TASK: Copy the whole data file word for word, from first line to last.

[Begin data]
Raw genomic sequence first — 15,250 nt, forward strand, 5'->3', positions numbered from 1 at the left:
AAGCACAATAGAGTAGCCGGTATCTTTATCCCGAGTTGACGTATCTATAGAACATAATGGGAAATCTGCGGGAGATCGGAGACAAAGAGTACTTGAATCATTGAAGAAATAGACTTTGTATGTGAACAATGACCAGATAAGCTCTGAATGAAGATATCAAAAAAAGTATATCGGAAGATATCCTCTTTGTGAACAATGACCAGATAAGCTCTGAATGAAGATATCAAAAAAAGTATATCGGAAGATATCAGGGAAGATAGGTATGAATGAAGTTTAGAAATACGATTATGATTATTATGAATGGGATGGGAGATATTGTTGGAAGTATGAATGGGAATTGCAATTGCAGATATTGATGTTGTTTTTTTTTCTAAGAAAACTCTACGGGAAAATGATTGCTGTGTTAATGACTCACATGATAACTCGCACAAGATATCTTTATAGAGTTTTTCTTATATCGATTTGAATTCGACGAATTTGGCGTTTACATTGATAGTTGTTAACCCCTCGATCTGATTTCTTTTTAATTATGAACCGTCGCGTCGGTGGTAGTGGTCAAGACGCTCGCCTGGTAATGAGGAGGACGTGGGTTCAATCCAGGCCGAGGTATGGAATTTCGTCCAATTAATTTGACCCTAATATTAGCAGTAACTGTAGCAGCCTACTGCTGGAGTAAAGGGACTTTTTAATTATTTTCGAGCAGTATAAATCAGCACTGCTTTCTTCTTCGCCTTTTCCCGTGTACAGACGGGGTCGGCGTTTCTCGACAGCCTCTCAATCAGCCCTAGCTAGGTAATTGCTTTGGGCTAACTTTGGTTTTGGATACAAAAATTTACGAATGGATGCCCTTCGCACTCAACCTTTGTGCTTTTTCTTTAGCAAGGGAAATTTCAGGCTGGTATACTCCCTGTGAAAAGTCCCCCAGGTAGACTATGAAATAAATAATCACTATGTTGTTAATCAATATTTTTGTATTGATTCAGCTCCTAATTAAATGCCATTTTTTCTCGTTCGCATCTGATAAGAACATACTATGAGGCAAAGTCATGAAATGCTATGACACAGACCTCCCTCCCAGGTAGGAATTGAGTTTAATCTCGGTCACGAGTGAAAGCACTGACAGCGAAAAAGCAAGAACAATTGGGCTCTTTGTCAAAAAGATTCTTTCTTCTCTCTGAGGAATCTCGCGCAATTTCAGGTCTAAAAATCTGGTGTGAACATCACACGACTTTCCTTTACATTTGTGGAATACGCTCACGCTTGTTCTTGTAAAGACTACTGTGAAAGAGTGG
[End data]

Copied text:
Raw genomic sequence first — 15,250 nt, forward strand, 5'->3', positions numbered from 1 at the left:
AAGCACAATAGAGTAGCCGGTATCTTTATCCCGAGTTGACGTATCTATAGAACATAATGGGAAATCTGCGGGAGATCGGAGACAAAGAGTACTTGAATCATTGAAGAAATAGACTTTGTATGTGAACAATGACCAGATAAGCTCTGAATGAAGATATCAAAAAAAGTATATCGGAAGATATCCTCTTTGTGAACAATGACCAGATAAGCTCTGAATGAAGATATCAAAAAAAGTATATCGGAAGATATCAGGGAAGATAGGTATGAATGAAGTTTAGAAATACGATTATGATTATTATGAATGGGATGGGAGATATTGTTGGAAGTATGAATGGGAATTGCAATTGCAGATATTGATGTTGTTTTTTTTTCTAAGAAAACTCTACGGGAAAATGATTGCTGTGTTAATGACTCACATGATAACTCGCACAAGATATCTTTATAGAGTTTTTCTTATATCGATTTGAATTCGACGAATTTGGCGTTTACATTGATAGTTGTTAACCCCTCGATCTGATTTCTTTTTAATTATGAACCGTCGCGTCGGTGGTAGTGGTCAAGACGCTCGCCTGGTAATGAGGAGGACGTGGGTTCAATCCAGGCCGAGGTATGGAATTTCGTCCAATTAATTTGACCCTAATATTAGCAGTAACTGTAGCAGCCTACTGCTGGAGTAAAGGGACTTTTTAATTATTTTCGAGCAGTATAAATCAGCACTGCTTTCTTCTTCGCCTTTTCCCGTGTACAGACGGGGTCGGCGTTTCTCGACAGCCTCTCAATCAGCCCTAGCTAGGTAATTGCTTTGGGCTAACTTTGGTTTTGGATACAAAAATTTACGAATGGATGCCCTTCGCACTCAACCTTTGTGCTTTTTCTTTAGCAAGGGAAATTTCAGGCTGGTATACTCCCTGTGAAAAGTCCCCCAGGTAGACTATGAAATAAATAATCACTATGTTGTTAATCAATATTTTTGTATTGATTCAGCTCCTAATTAAATGCCATTTTTTCTCGTTCGCATCTGATAAGAACATACTATGAGGCAAAGTCATGAAATGCTATGACACAGACCTCCCTCCCAGGTAGGAATTGAGTTTAATCTCGGTCACGAGTGAAAGCACTGACAGCGAAAAAGCAAGAACAATTGGGCTCTTTGTCAAAAAGATTCTTTCTTCTCTCTGAGGAATCTCGCGCAATTTCAGGTCTAAAAATCTGGTGTGAACATCACACGACTTTCCTTTACATTTGTGGAATACGCTCACGCTTGTTCTTGTAAAGACTACTGTGAAAGAGTGG